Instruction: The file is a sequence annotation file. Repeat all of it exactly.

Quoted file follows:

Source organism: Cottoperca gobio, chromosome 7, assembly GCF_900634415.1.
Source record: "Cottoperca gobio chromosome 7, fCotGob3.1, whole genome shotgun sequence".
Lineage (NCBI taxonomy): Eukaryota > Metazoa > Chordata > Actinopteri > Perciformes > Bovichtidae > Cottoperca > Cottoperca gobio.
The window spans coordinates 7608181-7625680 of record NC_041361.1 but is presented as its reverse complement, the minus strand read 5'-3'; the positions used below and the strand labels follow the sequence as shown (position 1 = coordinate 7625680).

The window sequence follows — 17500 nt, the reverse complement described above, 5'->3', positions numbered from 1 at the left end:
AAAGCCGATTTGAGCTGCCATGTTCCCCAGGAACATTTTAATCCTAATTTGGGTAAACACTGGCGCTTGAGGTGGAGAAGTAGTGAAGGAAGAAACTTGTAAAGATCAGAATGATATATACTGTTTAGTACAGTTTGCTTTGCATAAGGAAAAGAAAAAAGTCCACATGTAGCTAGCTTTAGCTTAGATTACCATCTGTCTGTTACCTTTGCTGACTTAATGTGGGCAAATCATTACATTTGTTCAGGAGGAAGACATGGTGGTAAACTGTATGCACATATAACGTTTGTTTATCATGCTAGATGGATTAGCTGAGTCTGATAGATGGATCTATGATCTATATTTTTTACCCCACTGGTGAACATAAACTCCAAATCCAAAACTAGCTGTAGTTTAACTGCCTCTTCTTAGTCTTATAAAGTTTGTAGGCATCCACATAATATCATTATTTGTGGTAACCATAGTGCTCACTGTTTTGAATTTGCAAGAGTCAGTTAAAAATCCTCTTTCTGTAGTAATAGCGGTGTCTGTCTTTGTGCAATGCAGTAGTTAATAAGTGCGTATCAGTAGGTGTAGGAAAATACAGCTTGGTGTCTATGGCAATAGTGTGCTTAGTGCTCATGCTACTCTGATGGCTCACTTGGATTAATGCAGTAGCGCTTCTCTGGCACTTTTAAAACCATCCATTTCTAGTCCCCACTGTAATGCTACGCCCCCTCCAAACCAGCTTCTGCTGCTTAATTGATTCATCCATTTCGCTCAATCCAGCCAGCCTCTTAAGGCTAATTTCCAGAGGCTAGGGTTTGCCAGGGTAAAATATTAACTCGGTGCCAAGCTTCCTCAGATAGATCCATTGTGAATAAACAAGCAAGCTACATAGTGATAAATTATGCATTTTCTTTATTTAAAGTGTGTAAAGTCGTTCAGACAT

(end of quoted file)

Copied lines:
Source organism: Cottoperca gobio, chromosome 7, assembly GCF_900634415.1.
Source record: "Cottoperca gobio chromosome 7, fCotGob3.1, whole genome shotgun sequence".
Lineage (NCBI taxonomy): Eukaryota > Metazoa > Chordata > Actinopteri > Perciformes > Bovichtidae > Cottoperca > Cottoperca gobio.
The window spans coordinates 7608181-7625680 of record NC_041361.1 but is presented as its reverse complement, the minus strand read 5'-3'; the positions used below and the strand labels follow the sequence as shown (position 1 = coordinate 7625680).

The window sequence follows — 17500 nt, the reverse complement described above, 5'->3', positions numbered from 1 at the left end:
AAAGCCGATTTGAGCTGCCATGTTCCCCAGGAACATTTTAATCCTAATTTGGGTAAACACTGGCGCTTGAGGTGGAGAAGTAGTGAAGGAAGAAACTTGTAAAGATCAGAATGATATATACTGTTTAGTACAGTTTGCTTTGCATAAGGAAAAGAAAAAAGTCCACATGTAGCTAGCTTTAGCTTAGATTACCATCTGTCTGTTACCTTTGCTGACTTAATGTGGGCAAATCATTACATTTGTTCAGGAGGAAGACATGGTGGTAAACTGTATGCACATATAACGTTTGTTTATCATGCTAGATGGATTAGCTGAGTCTGATAGATGGATCTATGATCTATATTTTTTACCCCACTGGTGAACATAAACTCCAAATCCAAAACTAGCTGTAGTTTAACTGCCTCTTCTTAGTCTTATAAAGTTTGTAGGCATCCACATAATATCATTATTTGTGGTAACCATAGTGCTCACTGTTTTGAATTTGCAAGAGTCAGTTAAAAATCCTCTTTCTGTAGTAATAGCGGTGTCTGTCTTTGTGCAATGCAGTAGTTAATAAGTGCGTATCAGTAGGTGTAGGAAAATACAGCTTGGTGTCTATGGCAATAGTGTGCTTAGTGCTCATGCTACTCTGATGGCTCACTTGGATTAATGCAGTAGCGCTTCTCTGGCACTTTTAAAACCATCCATTTCTAGTCCCCACTGTAATGCTACGCCCCCTCCAAACCAGCTTCTGCTGCTTAATTGATTCATCCATTTCGCTCAATCCAGCCAGCCTCTTAAGGCTAATTTCCAGAGGCTAGGGTTTGCCAGGGTAAAATATTAACTCGGTGCCAAGCTTCCTCAGATAGATCCATTGTGAATAAACAAGCAAGCTACATAGTGATAAATTATGCATTTTCTTTATTTAAAGTGTGTAAAGTCGTTCAGACAT